A Detective Sergeant and a Detective Constable have both said Informant 1 admitted to them being one of the gunmen involved in the murder. Separate police documentation from the time also records 'high grade,' information that Informant 1 was involved.
Authorisation was given by Special Branch to arrest Informant 1. He was arrested, detained for six days, and interviewed 37 times. Some of those interviews were conducted by his 'handler'. Another of those officers present has told Police Ombudsman investigators he 'felt like a gooseberry' sitting in on the interviews, as he knew Informant 1 was a police 'source' and would say nothing of relevance in front of him. Informant 1 was subsequently released without charge.
No one has ever been charged with the murder.
In the weeks which followed, Informant 1's monthly retainer was increased from £100 a month to £160, despite the fact that he was a main suspect for the murder.
4. The Murder of Sean McParland (14.1- 14.17)
Sean McParland was shot on 17 February 1994 and died later from his injuries.
Police Ombudsman investigators have seen information which indicated that two days before the murder, police received information from an informant that someone was to be killed the next morning. They mounted a response at the relevant time and place during which they saw Informant 1.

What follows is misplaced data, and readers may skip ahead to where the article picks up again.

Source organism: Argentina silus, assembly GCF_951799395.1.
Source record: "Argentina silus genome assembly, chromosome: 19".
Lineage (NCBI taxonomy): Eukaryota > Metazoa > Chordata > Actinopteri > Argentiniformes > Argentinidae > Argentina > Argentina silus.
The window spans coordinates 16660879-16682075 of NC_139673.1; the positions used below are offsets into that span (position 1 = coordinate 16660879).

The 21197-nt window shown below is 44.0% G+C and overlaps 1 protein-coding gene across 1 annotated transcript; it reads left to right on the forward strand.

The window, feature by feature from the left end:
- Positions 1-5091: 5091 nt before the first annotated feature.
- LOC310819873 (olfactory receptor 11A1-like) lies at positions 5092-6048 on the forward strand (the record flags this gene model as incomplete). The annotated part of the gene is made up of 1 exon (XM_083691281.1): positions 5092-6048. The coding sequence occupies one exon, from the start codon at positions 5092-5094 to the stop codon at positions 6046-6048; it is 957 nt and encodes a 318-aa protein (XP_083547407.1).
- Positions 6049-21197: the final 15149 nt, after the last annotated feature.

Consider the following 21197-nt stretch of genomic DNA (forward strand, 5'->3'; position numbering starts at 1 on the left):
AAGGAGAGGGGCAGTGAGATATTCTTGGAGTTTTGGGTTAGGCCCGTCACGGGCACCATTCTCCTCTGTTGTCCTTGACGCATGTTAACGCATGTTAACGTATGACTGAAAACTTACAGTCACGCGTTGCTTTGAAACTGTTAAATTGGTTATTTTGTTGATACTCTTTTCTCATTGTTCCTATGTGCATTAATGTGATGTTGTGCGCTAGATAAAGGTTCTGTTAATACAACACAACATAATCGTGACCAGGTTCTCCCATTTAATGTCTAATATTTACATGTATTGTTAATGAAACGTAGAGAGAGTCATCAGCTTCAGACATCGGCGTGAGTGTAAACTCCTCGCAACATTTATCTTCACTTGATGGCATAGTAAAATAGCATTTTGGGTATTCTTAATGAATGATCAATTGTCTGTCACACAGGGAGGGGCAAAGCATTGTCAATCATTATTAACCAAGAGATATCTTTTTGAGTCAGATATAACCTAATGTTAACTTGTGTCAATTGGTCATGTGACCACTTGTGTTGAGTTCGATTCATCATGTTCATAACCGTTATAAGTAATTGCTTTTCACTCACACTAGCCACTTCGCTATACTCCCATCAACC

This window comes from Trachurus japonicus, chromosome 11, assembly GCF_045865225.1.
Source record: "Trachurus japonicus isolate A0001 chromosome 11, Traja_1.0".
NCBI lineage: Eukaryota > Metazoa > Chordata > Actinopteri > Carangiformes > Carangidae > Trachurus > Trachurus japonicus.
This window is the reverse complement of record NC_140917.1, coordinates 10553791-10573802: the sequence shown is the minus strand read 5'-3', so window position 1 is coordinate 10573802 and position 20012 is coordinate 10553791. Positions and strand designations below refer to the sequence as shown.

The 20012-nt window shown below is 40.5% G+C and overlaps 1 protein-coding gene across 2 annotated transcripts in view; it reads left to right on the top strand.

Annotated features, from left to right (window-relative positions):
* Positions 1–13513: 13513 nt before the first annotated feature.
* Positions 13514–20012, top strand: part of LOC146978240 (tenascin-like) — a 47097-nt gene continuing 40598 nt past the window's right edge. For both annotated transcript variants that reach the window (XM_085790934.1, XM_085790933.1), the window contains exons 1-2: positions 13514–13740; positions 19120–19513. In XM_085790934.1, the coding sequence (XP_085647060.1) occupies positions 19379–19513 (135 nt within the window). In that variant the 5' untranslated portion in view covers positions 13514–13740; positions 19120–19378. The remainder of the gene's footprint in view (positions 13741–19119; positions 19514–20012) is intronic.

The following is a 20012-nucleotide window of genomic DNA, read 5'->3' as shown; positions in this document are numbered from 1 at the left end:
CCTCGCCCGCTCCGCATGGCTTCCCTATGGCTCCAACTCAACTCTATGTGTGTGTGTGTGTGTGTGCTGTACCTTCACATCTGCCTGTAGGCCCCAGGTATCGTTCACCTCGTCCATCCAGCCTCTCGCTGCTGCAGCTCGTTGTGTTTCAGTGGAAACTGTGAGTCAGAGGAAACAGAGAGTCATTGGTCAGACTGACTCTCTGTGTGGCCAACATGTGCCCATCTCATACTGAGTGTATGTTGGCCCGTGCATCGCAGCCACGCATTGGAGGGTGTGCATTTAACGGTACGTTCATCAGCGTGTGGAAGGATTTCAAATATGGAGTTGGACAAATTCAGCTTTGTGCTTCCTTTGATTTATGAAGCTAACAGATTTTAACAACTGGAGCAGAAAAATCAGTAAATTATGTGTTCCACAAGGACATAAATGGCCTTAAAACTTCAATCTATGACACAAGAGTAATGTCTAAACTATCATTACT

Later that day they received information that Informant 1 had been involved in the planned attack but that it was called off when police were seen in the area. Mr McParland was shot the following day.
Police Ombudsman investigators have seen additional information in which Informant 1 names another police informant as having carried out the murder. He also admits to having had an involvement himself.
5,6 The Murders of Gary Convie and Eamon Fox (15.1-15.11)